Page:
Web Guidelines FAQ

  1. Outside vendors wanting to publish ads on JHM Web sites
    The physicians in the clinical center I administer frequently prescribe medications made by three companies. One of the companies would like to post an ad on the Web site maintained by our center. Is this allowed?
    In keeping with Johns Hopkins Medicine policy that neither faculty, staff nor the institution can participate in activity that constitutes or implies endorsement of a commercial product, your Hopkins site may not accept or post company ads. 
  2. Educational videos produced by medical supply vendors promoting procedures and products posted on Hopkins Web sites
    We recently purchased a device for a novel procedure our clinic has started offering. The vendor has created an educational video for a patient that explains the procedure. We believe the video contains accurate information and is well produced. The product name is featured and the manufacturer's name is mentioned at the end of the clip. The procedure is not done at the first office visit.  At that visit, the physician explains the procedure as well as its risks and benefits-to the patient.  Then the patient must decide whether to have the procedure and make another appointment.  We would like to make the video available to patients considering this intervention because we think it will aid their understanding of the procedure.  May we post the video on our Web site?
    Posting the company's video on a Hopkins Web site, although partly informational, also promotes the device and its manufacturer. A company-produced video detailing the procedure should not be posted because in part it is promotional, but also because it could be misleading; the procedure may not be appropriate for all patients. If you believe the video is valuable for patients for whom the procedure is recommended by a physician in the clinic and there is no other source for this information, you may provide it to those patients considering or preparing for the procedure. You should ask the company if you can distribute it on a disk or memory stick so you can give it to those patients.
  3. Disclaimers when linking to outside Web sites
    As a service to patients, our division's Web site includes links to various patient advocacy organizations.  We have no control over those organizations' sites and cannot monitor them regularly.  What if those sites contain errors or are not up to date?
    Any Johns Hopkins Medicine Web site, whether maintained by a department, division, program, center or other organizational unit, must post the following disclaimer when linking to outside Web sites:  "You are being redirected to a Web site outside of Johns Hopkins for information purposes only. Johns Hopkins is not responsible for any aspect of the external Web site."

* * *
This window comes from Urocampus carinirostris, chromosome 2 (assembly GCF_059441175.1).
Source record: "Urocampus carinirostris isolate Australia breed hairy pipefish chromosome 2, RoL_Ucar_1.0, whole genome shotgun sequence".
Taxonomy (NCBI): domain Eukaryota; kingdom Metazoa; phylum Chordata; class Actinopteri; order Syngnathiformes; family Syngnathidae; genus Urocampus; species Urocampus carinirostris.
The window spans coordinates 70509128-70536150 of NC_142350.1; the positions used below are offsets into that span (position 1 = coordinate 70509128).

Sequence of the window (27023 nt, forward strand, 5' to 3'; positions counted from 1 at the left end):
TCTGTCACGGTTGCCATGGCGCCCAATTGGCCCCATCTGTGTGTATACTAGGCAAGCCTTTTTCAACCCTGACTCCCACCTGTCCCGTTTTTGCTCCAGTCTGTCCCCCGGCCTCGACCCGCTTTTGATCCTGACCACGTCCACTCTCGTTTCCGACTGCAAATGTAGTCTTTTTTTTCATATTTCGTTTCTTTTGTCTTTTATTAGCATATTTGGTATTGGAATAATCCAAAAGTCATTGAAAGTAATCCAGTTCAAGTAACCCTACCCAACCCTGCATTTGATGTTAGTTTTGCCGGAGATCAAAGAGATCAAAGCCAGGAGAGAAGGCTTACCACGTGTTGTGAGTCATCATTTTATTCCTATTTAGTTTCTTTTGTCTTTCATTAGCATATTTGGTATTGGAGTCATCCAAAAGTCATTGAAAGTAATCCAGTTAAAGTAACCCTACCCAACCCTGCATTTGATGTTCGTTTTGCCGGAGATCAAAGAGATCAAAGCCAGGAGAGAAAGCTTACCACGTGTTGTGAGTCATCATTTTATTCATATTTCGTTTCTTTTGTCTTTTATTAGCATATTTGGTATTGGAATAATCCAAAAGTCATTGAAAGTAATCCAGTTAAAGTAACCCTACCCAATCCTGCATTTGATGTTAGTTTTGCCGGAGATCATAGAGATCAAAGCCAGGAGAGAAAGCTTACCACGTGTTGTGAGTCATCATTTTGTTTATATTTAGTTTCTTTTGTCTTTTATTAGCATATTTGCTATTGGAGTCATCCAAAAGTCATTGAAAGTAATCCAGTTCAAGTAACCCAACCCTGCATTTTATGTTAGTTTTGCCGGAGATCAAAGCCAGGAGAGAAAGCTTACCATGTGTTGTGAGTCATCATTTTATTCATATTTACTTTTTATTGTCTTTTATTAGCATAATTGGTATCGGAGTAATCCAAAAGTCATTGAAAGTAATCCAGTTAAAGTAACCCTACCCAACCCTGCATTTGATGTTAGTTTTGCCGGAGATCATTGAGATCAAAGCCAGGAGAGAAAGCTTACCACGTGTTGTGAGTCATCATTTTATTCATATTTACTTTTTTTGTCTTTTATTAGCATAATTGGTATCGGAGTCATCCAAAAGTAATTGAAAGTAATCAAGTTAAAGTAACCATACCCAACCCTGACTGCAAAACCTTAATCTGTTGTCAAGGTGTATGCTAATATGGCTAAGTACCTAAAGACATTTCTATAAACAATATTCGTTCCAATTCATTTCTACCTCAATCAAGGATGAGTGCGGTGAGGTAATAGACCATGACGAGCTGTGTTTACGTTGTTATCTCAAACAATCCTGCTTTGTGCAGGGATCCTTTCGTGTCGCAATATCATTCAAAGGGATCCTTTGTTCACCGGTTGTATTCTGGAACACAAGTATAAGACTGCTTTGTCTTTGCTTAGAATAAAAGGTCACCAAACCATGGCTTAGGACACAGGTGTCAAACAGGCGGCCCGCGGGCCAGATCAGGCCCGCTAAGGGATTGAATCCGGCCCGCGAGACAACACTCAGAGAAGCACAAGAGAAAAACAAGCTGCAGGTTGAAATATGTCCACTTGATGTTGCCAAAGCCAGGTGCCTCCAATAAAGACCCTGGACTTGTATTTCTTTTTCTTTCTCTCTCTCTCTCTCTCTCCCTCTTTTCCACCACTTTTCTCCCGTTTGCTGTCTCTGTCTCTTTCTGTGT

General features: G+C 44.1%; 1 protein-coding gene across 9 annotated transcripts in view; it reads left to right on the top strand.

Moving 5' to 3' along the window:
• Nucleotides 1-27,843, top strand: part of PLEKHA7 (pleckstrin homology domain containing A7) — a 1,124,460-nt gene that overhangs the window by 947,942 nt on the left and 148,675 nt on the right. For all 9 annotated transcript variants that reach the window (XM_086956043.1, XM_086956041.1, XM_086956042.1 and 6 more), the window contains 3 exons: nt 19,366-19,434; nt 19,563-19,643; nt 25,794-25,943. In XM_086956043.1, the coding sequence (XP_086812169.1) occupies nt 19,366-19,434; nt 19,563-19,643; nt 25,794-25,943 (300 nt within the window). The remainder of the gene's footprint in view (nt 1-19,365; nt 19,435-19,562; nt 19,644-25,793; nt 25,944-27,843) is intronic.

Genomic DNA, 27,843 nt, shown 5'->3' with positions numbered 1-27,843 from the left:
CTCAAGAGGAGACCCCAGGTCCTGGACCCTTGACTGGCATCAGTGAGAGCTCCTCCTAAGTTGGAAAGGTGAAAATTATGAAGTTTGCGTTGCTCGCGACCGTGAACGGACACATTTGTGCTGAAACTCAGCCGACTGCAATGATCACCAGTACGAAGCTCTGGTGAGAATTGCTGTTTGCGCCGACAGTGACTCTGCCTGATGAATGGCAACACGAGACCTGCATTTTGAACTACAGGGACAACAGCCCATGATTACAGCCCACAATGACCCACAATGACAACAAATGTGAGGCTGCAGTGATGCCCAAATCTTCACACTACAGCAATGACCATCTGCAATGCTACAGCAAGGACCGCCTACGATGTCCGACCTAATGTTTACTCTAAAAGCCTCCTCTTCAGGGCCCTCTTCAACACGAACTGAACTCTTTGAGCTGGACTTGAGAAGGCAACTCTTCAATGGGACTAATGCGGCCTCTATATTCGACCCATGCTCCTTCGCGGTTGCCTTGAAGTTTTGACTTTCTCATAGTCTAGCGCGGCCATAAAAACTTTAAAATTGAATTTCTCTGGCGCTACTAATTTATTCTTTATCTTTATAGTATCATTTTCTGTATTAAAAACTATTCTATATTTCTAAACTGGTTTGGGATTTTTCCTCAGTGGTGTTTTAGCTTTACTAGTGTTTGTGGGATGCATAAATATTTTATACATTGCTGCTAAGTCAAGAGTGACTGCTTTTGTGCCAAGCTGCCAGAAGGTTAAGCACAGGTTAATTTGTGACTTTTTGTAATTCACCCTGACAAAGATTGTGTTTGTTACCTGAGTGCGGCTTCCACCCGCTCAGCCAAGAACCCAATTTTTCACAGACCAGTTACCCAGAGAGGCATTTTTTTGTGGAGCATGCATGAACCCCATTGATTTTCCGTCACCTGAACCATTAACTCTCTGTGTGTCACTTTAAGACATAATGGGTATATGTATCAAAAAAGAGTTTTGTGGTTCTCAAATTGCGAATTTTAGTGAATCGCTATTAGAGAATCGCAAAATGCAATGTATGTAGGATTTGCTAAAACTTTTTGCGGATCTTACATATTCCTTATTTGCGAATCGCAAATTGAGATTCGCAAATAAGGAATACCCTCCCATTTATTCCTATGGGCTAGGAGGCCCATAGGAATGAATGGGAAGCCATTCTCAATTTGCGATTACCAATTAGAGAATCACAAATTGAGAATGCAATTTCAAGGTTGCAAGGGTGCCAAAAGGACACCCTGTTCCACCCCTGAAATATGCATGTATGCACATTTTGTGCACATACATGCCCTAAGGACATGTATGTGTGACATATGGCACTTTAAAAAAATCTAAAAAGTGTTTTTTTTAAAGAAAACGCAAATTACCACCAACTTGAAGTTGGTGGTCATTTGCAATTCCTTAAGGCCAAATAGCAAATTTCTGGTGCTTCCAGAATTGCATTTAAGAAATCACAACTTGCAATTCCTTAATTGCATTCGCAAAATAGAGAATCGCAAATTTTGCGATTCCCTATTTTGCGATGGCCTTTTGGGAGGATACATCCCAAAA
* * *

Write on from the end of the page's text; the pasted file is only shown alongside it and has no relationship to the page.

4. Promoting a private practice as a Hopkins activity on the Johns Hopkins Medicine Web site

    I am a part-time faculty member. I see patients in a Hopkins clinic one day a week and I teach residents. I also maintain a private practice. The department's Web site lists me as a part-time faculty member. Can they add a description of my private practice? 
    There should be a clear separation between your work at Hopkins and your private practice, and a Hopkins site may not promote a personal clinical business. So the department's site may not include a description of or a link to your private practice.

  5. I noticed that Web sites and a national magazine have used content quoting Johns Hopkins experts in special sections paid for by advertisers.  Do our policies permit that?
    Johns Hopkins provides tailored content to Yahoo Health and (in the past) Time magazine. In the former case, Johns Hopkins is paid for the content. In the latter, no money changed hands. In both cases, we required that advertising be unrelated to the Hopkins content and that there be prominent disclaimers noting that Hopkins does not endorse or support any product or service that is advertised on the Website or in the publication.

  6. U.S.News & World Report magazine has on its Web site commentaries and advice from Johns Hopkins physicians on pages where there is product advertising. Isn't this prohibited by the guidelines?
    No. Johns Hopkins has agreed to provide some consumer health content to the magazine with the understanding that adjacent advertising will be entirely unrelated to any of the subject matter from Hopkins experts and will also exclude drug or medical device advertising. In addition, the magazine may not present the content in a way that suggests an endorsement of the magazine or products advertised in it by Johns Hopkins. The experts quoted by the magazine come from a variety of medical centers and not just Johns Hopkins, and Hopkins content is entirely vetted by Johns Hopkins faculty.

  7. I am a faculty member and I participate in online social media on my own time. Occasionally, I post blogs on health care sites. May I state that I am on the Johns Hopkins faculty?  Johns Hopkins faculty or staff may post blogs or participate in social media outside Johns Hopkins.  In doing so, however, any use of their Johns Hopkins title and affiliation must be accompanied by a disclaimer, as follows:   "Dr./Mr./Ms. [Name]'s post on this site is made in a personal capacity and is independent of his/her affiliation with Johns Hopkins [University/Health System]."

  8. See Social Media Standards and Guidelines